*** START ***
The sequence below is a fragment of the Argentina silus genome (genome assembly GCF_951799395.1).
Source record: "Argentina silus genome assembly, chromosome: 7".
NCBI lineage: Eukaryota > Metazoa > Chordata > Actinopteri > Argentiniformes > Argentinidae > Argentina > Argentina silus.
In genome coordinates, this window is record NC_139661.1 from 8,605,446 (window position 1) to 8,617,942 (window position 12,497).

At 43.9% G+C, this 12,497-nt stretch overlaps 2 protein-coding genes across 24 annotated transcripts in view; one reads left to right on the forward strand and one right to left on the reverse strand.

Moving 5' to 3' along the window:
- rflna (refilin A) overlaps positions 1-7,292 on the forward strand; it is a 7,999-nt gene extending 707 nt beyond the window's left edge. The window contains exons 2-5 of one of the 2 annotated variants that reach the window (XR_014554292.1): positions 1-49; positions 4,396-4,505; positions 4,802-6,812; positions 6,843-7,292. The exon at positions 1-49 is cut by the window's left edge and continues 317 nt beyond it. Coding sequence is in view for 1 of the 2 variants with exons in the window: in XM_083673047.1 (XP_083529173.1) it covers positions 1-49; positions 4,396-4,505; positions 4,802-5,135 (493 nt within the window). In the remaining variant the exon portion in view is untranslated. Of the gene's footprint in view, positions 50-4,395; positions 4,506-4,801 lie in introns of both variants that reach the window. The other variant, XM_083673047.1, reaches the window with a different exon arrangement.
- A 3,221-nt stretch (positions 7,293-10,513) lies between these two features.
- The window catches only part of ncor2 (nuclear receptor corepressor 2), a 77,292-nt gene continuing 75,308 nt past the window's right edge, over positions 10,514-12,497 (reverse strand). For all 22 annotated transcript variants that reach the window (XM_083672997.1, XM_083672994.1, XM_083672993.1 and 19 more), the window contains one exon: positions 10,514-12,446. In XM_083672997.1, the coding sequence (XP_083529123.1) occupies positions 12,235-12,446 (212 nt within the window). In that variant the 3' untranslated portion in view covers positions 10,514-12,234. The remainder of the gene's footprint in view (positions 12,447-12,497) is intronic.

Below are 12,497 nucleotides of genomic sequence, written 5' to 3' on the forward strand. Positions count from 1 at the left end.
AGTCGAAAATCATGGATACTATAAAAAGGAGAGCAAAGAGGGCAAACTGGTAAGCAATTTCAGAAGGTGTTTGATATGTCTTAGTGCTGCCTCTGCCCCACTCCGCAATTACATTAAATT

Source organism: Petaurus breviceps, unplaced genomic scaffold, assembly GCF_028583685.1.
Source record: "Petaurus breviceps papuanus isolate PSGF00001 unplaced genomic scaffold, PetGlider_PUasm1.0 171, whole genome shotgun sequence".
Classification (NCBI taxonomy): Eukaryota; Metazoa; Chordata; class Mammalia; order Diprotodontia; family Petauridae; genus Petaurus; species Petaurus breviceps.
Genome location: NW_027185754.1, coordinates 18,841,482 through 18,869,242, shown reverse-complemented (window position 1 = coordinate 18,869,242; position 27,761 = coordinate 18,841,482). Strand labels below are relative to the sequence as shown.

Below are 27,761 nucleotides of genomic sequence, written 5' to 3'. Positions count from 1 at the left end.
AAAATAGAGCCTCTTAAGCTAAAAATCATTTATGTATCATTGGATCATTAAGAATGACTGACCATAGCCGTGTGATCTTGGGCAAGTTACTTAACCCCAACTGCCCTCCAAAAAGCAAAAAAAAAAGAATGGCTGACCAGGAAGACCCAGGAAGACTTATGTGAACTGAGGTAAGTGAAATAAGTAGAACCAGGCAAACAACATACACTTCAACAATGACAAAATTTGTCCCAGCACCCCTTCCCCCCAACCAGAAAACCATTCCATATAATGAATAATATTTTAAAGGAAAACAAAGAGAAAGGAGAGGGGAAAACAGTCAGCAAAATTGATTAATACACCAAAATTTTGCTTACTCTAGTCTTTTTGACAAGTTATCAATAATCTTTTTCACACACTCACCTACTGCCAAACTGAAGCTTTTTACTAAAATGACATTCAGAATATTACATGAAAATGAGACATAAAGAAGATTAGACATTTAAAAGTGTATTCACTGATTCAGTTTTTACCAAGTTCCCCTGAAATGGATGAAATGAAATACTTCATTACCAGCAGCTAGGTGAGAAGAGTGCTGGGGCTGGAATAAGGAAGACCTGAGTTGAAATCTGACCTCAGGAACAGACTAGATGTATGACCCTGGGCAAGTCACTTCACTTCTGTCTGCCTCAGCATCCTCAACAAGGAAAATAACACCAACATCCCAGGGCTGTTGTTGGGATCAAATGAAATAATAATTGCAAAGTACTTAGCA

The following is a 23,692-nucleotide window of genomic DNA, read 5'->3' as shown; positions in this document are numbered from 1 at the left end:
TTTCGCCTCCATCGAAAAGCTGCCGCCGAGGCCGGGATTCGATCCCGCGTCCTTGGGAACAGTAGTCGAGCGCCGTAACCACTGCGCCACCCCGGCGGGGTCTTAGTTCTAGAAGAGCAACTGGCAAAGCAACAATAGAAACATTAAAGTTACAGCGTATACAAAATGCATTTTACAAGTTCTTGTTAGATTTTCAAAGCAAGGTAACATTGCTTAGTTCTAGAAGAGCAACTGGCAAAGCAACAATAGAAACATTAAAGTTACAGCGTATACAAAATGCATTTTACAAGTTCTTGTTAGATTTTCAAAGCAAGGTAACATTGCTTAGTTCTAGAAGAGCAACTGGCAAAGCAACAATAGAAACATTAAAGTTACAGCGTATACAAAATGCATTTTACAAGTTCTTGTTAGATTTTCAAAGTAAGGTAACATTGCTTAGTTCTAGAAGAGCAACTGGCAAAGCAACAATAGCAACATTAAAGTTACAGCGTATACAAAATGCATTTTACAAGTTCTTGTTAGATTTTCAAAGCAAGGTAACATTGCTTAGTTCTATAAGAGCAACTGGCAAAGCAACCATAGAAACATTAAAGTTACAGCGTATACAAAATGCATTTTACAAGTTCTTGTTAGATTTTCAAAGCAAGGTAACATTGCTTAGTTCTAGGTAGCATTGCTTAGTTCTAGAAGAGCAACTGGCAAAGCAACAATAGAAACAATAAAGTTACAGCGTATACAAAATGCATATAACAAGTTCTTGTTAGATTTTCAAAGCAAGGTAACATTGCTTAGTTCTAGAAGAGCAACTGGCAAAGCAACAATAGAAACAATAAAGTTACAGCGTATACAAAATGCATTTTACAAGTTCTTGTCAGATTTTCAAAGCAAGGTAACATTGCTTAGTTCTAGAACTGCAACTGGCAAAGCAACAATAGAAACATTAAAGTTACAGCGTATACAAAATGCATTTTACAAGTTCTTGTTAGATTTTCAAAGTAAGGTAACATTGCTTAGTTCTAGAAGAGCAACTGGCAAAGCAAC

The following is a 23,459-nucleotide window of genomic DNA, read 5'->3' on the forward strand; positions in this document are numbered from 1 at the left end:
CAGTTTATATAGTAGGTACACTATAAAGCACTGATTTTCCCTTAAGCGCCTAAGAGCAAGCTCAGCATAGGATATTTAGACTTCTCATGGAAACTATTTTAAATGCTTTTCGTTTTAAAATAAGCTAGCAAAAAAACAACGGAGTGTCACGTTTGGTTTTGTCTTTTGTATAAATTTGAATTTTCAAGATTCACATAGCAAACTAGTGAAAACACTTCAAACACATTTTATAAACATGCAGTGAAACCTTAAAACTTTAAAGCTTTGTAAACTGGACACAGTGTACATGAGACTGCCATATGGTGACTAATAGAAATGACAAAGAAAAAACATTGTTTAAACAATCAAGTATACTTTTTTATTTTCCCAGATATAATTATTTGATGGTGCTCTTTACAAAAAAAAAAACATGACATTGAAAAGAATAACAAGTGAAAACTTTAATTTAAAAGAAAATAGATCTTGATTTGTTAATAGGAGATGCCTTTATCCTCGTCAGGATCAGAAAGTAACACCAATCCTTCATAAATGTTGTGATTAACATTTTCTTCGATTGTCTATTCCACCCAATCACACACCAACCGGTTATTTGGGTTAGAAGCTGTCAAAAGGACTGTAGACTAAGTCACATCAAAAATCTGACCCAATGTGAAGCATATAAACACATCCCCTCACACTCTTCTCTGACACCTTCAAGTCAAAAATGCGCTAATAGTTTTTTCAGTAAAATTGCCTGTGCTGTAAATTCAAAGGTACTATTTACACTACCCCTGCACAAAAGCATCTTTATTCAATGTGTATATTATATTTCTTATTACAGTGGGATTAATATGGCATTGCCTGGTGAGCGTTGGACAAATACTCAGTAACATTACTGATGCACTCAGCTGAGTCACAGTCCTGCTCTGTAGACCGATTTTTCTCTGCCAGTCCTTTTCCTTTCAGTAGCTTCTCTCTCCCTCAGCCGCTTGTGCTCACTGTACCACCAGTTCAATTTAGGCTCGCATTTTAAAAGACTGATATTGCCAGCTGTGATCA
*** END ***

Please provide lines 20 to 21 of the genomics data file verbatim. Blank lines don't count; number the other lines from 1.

The following is a 23,459-nucleotide window of genomic DNA, read 5'->3' on the forward strand; positions in this document are numbered from 1 at the left end:
CAGTTTATATAGTAGGTACACTATAAAGCACTGATTTTCCCTTAAGCGCCTAAGAGCAAGCTCAGCATAGGATATTTAGACTTCTCATGGAAACTATTTTAAATGCTTTTCGTTTTAAAATAAGCTAGCAAAAAAACAACGGAGTGTCACGTTTGGTTTTGTCTTTTGTATAAATTTGAATTTTCAAGATTCACATAGCAAACTAGTGAAAACACTTCAAACACATTTTATAAACATGCAGTGAAACCTTAAAACTTTAAAGCTTTGTAAACTGGACACAGTGTACATGAGACTGCCATATGGTGACTAATAGAAATGACAAAGAAAAAACATTGTTTAAACAATCAAGTATACTTTTTTATTTTCCCAGATATAATTATTTGATGGTGCTCTTTACAAAAAAAAAAACATGACATTGAAAAGAATAACAAGTGAAAACTTTAATTTAAAAGAAAATAGATCTTGATTTGTTAATAGGAGATGCCTTTATCCTCGTCAGGATCAGAAAGTAACACCAATCCTTCATAAATGTTGTGATTAACATTTTCTTCGATTGTCTATTCCACCCAATCACACACCAACCGGTTATTTGGGTTAGAAGCTGTCAAAAGGACTGTAGACTAAGTCACATCAAAAATCTGACCCAATGTGAAGCATATAAACACATCCCCTCACACTCTTCTCTGACACCTTCAAGTCAAAAATGCGCTAATAGTTTTTTCAGTAAAATTGCCTGTGCTGTAAATTCAAAGGTACTATTTACACTACCCCTGCACAAAAGCATCTTTATTCAATGTGTATATTATATTTCTTATTACAGTGGGATTAATATGGCATTGCCTGGTGAGCGTTGGACAAATACTCAGTAACATTACTGATGCACTCAGCTGAGTCACAGTCCTGCTCTGTAGACCGATTTTTCTCTGCCAGTCCTTTTCCTTTCAGTAGCTTCTCTCTCCCTCAGCCGCTTGTGCTCACTGTACCACCAGTTCAATTTAGGCTCGCATTTTAAAAGACTGATATTGCCAGCTGTGATCA